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Genetic map of ‘pot’ may aid hops researchers

Research into the genetics of the hop plant, and how to manage the crop, may help thwart common diseases.
Mateusz Perkowski

Capital Press

Published on January 24, 2014 5:12PM

Sean Ellis/Capital Press
Hops are ready to be processed.

Sean Ellis/Capital Press Hops are ready to be processed.

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Marijuana’s genetic “map” is expected to help researchers chart the disease defenses of the hop plant.

Hops are in the same family as cannabis sativa, an herbaceous plant known for its psychoactive properties.

In 2011, Canadian researchers mapped the “genome” — or hereditary information — of cannabis sativa to study its biomedical properties.

That map is now providing a blueprint for the hop plant’s genetic data, such as the layout of chromosomes, said John Henning, a USDA hop breeder, at the 2014 American Hop Convention in Portland, Ore.

The cannabis sativa map will help researchers get a general sense of where hop chromosomes and partial chromosomes are located, he said.

Aside from piecing together genetic data, the cannabis sativa map will validate existing information about the hop genome, Henning said.

Such research is involved in finding genetic “markers” associated with resistance to powdery mildew and downy mildew, common fungal diseases, he said.

These markers are useful for “targeted breeding” — researchers can identify markers for resistance, which makes them less dependent on observable plant traits in the field, he said.

Markers provide a “bird’s eye view of what is going on,” allowing breeders to understand the basic location of certain genetic traits without isolating the exact genes involved, he said.

While mapping is good enough for breeding purposes, “deep sequencing” of hereditary data will explain precisely which genes are responsible for certain traits and which regulators turn them on and off, he said.

“It’s like a zoom-in on a lens,” Henning said.

Aside from genetic resistance, researchers are studying how to manage disease with better field practices.

While post-harvest control measures are still being evaluated, it appears late-season pruning can impede powdery mildew, said David Gent, a USDA plant pathologist.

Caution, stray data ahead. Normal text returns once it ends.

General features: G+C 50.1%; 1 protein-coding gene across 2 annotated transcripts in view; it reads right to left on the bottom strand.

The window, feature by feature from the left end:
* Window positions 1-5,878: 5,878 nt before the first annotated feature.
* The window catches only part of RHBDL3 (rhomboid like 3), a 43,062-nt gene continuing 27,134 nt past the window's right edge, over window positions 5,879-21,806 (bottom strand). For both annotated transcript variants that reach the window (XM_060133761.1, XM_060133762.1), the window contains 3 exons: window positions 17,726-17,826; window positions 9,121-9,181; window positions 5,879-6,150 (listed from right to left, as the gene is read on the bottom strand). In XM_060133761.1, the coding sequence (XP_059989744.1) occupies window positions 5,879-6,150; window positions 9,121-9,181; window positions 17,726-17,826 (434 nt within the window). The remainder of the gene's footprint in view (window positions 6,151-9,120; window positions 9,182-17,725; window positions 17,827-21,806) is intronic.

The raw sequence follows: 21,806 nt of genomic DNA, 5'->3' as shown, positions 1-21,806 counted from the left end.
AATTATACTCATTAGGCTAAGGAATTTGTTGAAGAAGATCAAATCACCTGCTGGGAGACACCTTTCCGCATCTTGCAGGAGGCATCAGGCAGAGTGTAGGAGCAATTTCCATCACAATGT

Researchers have made progress in understanding when buds are susceptible to the fungus and have narrowed the target window for pruning.

Mechanically or chemically killing hop “flag shoots” infected with the fungal pathogen in late summer can prevent broader re-infection the following year, he said.

In the Northwest, powdery mildew has to survive on living hop tissue, he said. While such flag shoots are relatively rare, even a small number can cause outbreaks of the disease.

Some flag shoots can survive chemical pruning and mechanized pruning is more effective at reducing powdery mildew, but the latter method is more expensive, he said.

Knowing precisely when to prune hops without harming yields will depend on the variety and require experimentation, Gent said.

In Europe, controlling powdery mildew is complicated by the disease’s ability to survive on dead tissue.

In the Northwest, only one “mating type” of the fungus lives on hop plants and dies without a living host.

In Europe, there is another mating type present and the two strains can reproduce sexually, forming a reproductive structure known as a “cleistothecia.”

A cleistothecia can survive on dead tissue and re-infect new plant growth with the disease, said Gent.

This dynamic has obvious disease management implications, which is why brewers and breeders must carefully follow plant quarantine regulations when importing hops from overseas, he said.


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